National Monument
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Life in a Changing Landscape

The people living just northeast of what is now Flagstaff, Ariz., must have been warned by tremors before debris exploded from the ground and rained down on their pithouses. The lava flows and erupting cinders that followed forced these farmers to vacate the rocky lands they had cultivated for 400 years. A few generations later, at Wupatki and nearby Walnut Canyon, families returned to grow crops for another 100 years in the shadow of Sunset Crater. Slowly, plants and animals returned too, some specially adapted to living on the lava. By the late 1800s ranching and logging operations sustained the new populations settling Flagstaff, and the memory of the most recent eruption on the Colorado Plateau lived only in the stories of indigenous Southwest people. Today occasional earthquakes still remind local residents that they live in a geologically active area. At Wupatki and Sunset Crater Volcano national monuments, we contemplate how the environment and people change each other.

The remains of masonry pueblos, or villages, that dot the landscape of Wupatki are the most obvious evidence of the human endeavor in this expansive land. They tell of the 1100s when puebloan peoples came together to build a vast farming community. Some of these villagers may have migrated from drought-stressed areas on the Colorado Plateau to join people already living here. With the first eruption of Sunset Crater, the agricultural potential improved because the thin ash layer absorbed precious moisture and helped prevent evaporation, and a climate change provided more rainfall during the growing season.

By 1180 thousands of people were farming on the Wupatki landscape. By 1250, when the volcano had quieted, pueblos stood empty. The people of Wupatki had moved on and established new homes. Many people traversed the high deserts of the Colorado Plateau over time, but few stayed long. Those who did adapted to the region's challenging environment. Their descendants still live nearby, including Hopi, Zuni, and Navajo people.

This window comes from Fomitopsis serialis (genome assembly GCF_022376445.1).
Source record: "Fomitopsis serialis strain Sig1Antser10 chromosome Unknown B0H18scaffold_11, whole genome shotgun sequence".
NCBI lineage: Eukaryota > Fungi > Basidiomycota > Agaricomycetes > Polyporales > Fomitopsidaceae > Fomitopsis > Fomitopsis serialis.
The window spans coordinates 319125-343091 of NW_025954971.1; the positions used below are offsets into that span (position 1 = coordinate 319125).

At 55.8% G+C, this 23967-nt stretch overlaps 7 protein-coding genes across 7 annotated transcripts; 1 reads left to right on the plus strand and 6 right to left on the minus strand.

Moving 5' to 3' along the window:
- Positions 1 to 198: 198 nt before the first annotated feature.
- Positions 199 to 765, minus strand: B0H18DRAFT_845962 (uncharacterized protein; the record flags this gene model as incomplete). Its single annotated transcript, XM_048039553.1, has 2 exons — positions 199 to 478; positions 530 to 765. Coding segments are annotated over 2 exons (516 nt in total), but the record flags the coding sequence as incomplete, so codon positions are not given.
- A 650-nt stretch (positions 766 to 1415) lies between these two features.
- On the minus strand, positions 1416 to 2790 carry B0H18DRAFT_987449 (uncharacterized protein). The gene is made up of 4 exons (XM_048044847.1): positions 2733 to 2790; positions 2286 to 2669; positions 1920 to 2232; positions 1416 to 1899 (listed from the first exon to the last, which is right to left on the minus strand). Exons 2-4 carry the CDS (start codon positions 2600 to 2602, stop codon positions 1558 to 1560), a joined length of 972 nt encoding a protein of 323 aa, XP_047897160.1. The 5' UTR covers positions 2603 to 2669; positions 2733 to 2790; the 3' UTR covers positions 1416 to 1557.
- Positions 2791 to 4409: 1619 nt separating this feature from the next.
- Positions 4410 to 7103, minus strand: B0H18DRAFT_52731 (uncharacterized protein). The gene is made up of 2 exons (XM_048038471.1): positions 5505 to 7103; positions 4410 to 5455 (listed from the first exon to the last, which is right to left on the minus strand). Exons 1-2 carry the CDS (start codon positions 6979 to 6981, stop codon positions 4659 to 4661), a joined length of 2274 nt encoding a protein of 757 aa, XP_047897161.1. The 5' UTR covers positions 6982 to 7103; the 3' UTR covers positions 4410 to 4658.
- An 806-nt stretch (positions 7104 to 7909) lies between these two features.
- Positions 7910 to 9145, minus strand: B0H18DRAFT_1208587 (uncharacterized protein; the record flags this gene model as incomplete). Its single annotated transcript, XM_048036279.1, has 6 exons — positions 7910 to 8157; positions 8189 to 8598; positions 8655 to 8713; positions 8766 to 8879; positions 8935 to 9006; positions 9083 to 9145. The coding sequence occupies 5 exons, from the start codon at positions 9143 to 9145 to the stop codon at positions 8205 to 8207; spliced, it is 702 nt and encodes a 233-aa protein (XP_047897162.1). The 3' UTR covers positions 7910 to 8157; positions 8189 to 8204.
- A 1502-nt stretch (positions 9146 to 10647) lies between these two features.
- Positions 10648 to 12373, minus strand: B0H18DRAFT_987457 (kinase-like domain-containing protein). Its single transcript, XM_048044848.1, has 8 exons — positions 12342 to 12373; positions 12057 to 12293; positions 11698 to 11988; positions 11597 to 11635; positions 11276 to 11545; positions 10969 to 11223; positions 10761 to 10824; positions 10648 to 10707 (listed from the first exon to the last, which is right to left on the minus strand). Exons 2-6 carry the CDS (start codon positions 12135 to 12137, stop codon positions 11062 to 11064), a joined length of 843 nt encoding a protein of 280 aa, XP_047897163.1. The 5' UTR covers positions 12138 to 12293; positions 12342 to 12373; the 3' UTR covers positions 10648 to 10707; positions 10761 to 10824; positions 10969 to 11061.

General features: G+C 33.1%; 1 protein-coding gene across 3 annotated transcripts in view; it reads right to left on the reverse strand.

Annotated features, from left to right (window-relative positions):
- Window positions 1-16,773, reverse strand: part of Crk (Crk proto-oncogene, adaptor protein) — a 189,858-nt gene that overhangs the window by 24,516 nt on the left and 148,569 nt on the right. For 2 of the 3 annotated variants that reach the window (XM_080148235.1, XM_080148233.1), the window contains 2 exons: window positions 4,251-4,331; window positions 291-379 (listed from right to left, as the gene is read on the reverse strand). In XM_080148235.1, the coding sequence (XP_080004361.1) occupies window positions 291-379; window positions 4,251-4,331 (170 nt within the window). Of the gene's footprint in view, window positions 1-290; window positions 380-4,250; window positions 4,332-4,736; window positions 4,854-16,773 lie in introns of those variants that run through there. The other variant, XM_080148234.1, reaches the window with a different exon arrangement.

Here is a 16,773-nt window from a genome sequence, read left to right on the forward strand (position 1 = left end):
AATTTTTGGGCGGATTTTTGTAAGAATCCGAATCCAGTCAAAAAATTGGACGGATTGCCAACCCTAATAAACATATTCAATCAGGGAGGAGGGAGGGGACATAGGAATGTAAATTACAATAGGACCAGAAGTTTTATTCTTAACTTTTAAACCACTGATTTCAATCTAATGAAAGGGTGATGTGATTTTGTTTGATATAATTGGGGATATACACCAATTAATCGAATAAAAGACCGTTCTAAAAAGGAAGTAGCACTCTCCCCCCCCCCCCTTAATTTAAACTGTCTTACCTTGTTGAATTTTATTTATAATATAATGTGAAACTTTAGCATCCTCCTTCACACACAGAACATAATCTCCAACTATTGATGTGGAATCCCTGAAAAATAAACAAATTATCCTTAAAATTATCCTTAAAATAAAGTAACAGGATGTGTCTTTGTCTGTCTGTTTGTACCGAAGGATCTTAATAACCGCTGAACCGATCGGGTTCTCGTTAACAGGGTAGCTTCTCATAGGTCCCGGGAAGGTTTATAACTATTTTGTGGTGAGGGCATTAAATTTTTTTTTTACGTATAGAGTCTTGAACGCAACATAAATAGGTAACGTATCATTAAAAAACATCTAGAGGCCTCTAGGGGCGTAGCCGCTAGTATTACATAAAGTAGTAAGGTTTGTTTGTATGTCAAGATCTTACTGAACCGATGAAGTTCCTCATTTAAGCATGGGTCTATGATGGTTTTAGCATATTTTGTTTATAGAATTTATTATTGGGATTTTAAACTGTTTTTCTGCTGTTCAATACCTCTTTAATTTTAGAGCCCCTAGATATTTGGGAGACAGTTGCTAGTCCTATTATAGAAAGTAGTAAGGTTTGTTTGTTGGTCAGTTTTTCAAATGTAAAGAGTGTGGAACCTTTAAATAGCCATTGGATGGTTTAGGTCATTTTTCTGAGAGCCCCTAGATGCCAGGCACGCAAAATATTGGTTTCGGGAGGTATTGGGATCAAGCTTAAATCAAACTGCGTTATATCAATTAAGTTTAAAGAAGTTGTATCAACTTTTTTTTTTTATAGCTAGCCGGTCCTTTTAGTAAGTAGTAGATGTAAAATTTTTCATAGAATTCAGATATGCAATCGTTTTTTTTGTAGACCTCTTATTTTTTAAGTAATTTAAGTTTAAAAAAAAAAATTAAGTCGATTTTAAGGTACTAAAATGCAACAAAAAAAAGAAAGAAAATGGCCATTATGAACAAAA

Nineteenth-century explorers such as John Wesley Powell marveled at the well-preserved pueblos and the stark but strangely beautiful volcanic landscape. With the founding of Flagstaff, travelers sought out these local attractions. Early visitors explored the lava flows and took rocks for souvenirs. Others looted the archeological sites. In 1928 filmmakers wishing to create a landslide at Sunset Crater inadvertently created a national monument instead. Activists, fearing irreversible damage to the volcano, pushed for protection of the area; and, in 1930, President Hoover established Sunset Crater National Monument (later renamed Sunset Crater Volcano National Monument) as part of the National Park System. Years and thousands of volcano-climbing visitors later, the scarred mountain was closed to climbers. Now this cinder cone is recovering. Other nearby volcanoes, which are not in the park, are mined for pumice and cinders or used for off-road recreation.

Each time a volcano erupts, life begins anew. Like farming the high desert of Wupatki, establishing life in this environment may seem an impossible challenge. But a closer look reveals a pink penstemon radiant against the black rock, its species unique to this rugged terrain. Ponderosa pines, their growth stunted by harsh conditions, offer habitat for Abert's squirrels. Lichen adds a touch of color and slowly converts rock to soil. The volcanic landscape reminds us that only change is constant. It is mute testimony to the forces that will undoubtedly affect the land and its inhabitants again.

Wupatki: A Mosaic of Southwestern Cultures

The past peoples of Wupatki lived as beneficiaries of the land over which they made epic migrations. In a region of scarce water and climate extremes, they developed self-sustaining cultural and economic systems. The result is a complex story of people interacting with their environment and with each other to live successfully where many would not.

Imagine raising corn planted in nutrient-poor soils, in a land where tantalizing thunderstorms build—but often cheat crops of rain. Despite a beneficial ash fall from Sunset Crater, farming at Wupatki during the 1100s was decidedly marginal. Only the diligent succeeded, and trade with others was vital. Archeologists coined the term Sinagua for the cultural tradition of this area, reflecting the people's ability to farm and live virtually "without water."

Life here involved sharing and trading. Located at the crossroads between Sinagua, Cohonina, and Kayenta Anasazi cultural traditions, Wupatki exhibits a unique cultural brew. We see the exchange of ideas in homes built the Anasazi way but furnished with Sinagua-style pottery, textiles, and tools. Archeologists still debate whether this represents different cultures interacting here, or if it is just the "many different ways to be Sinagua."

For a time, this land provided the necessities for life. It also imparted strength and humility. As the people resumed migrations and relocated east to the Hopi mesas or perhaps south to the Verde Valley, they took their way of life with them—a way of living that has enabled Pueblo people to survive on the Colorado Plateau for the past 2,000 years.